In his introduction to Speaker for the Dead, Orson Scott Card reveals that he shares Hannah’s concern. “I grew dissatisfied with the way that we . . . revise the life of the dead,” he writes,” giving the dead “a story so different from their actual life that, in effect, we kill them all over again.” Card continues,

To understand who a person really was, what his or her life really meant, the speaker for the dead would have to explain their self-story—what they meant to do, what they actually did, what they regretted, what they rejoiced in. That’s the story that we never know, the story that we never can know.

Unless you’re Ender Wiggins.

It’s not necessary to know all the plot details of Speaker for the Dead to follow Card’s metaphor. It’s enough to know that the novel centers on a call for Ender to Lusitania, not the WWI-era British passenger liner but a sparsely populated planet in a remote corner of the galaxy. There’s a small colony of Earth recently established there, as well as a tribe of another alien race that the humans call porquinhos—the first sentient beings that humans have encountered in three thousand years of space travel. (Humans are not alone in Card’s imagined universe, but it’s also not very crowded.) The plot follows two intertwined threads: Ender’s preparations to speak for one of the deceased colonists, and his efforts to help the colonists bridge the cultural chasm that divides them from their alien neighbors.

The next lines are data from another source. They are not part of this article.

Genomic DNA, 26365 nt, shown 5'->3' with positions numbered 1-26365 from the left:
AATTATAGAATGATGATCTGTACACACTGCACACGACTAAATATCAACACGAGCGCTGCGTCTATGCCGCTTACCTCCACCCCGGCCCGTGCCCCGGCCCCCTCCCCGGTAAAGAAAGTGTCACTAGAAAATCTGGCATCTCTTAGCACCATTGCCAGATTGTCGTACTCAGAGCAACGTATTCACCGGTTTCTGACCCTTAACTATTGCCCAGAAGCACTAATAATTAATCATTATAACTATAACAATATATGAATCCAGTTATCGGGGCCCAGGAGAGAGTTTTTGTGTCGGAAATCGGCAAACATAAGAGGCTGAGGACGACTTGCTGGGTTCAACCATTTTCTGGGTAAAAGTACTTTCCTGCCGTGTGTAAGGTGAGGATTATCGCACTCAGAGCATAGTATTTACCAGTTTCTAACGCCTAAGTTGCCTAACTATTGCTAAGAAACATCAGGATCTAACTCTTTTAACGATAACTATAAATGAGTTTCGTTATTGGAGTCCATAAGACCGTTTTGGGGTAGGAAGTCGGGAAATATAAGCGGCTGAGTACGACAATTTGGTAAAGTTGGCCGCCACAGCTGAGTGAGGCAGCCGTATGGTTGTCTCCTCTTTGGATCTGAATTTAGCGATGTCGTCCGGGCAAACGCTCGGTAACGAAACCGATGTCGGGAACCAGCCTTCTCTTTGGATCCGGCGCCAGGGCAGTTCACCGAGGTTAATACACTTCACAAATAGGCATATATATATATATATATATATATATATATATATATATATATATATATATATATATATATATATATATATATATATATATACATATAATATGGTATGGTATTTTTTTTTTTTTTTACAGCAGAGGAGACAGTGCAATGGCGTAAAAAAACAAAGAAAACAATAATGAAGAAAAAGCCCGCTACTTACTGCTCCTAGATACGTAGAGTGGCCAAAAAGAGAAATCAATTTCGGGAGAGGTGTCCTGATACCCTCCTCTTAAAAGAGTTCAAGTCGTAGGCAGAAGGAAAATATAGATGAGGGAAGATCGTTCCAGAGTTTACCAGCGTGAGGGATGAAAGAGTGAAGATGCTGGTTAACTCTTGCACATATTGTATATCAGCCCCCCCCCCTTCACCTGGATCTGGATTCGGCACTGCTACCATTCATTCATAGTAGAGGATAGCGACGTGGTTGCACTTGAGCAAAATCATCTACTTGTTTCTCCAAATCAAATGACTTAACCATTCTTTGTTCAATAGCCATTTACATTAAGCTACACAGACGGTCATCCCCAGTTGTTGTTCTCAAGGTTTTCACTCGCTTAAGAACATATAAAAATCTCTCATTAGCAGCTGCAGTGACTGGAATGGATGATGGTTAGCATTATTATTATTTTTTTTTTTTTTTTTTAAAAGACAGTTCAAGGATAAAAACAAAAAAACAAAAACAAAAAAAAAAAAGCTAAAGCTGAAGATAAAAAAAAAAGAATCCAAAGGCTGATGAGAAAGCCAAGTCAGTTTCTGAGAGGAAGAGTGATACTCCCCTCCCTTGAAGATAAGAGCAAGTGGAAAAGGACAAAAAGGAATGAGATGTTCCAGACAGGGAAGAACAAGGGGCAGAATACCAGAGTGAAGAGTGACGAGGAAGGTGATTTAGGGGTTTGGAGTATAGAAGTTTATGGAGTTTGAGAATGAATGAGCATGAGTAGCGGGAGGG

So here are four features that make the concept of “Speaker for the Dead” a useful metaphor for thinking about history and the historian. First, in his role as Speaker, Ender recognizes that his audience harbors a range of agendas. Some are merely curious or in search of entertainment. Some seek vindication or revenge. A few seek understanding. The metaphor calls us to consider what we really want when we consume history.

Second, Ender knows that truth about the past is complex. He hopes that his words will be a blessing; he is certain they will be controversial. As he shares his findings, some among his audience are thankful, some offended, some uncomfortable, some embarrassed. Because his role is to speak truth about the dead, he will challenge and convict as well as comfort.

Third, the Speaker’s ability to know the dead is the same aptitude that allows him to understand the porquinhos in the present. Card tells us that Ender is a successful Speaker because of “his ability to see events as someone else saw them.” This is why learning to think historically is one of the best ways to equip ourselves to transcend the cultural fault lines that divide our world today. Both require Ender’s gift of seeing the world through others’ eyes.

Fourth, Card makes clear that exercising that gift is impossible without love. “In history,” Beth Schweiger writes, “the call to love one’s neighbor is extended to the dead.” When Ender offends some of the Lusitanians in how he speaks for the dead, they have a ready explanation: he doesn’t respect them. Even those who concede the truth of what he says about the past question his motive. “It’s easy to tell the truth,” Novinha tells her daughter, “when you don’t love anybody.” But Card gives the last word to Novinha’s daughter, Ela, who insists that the Speaker loved the dead he has spoken for. “I think I know something, Mother,” she explains. “I think you can’t possibly know the truth about somebody unless you love them.”

No single metaphor can capture all that is involved when we try to understand, love, and learn from the past, but I think the concept of “Speaker for the Dead” can carry us a long ways. I’d be happy to hear your thoughts, as well as any tips you might share about other metaphors you find useful.

Back with more soon.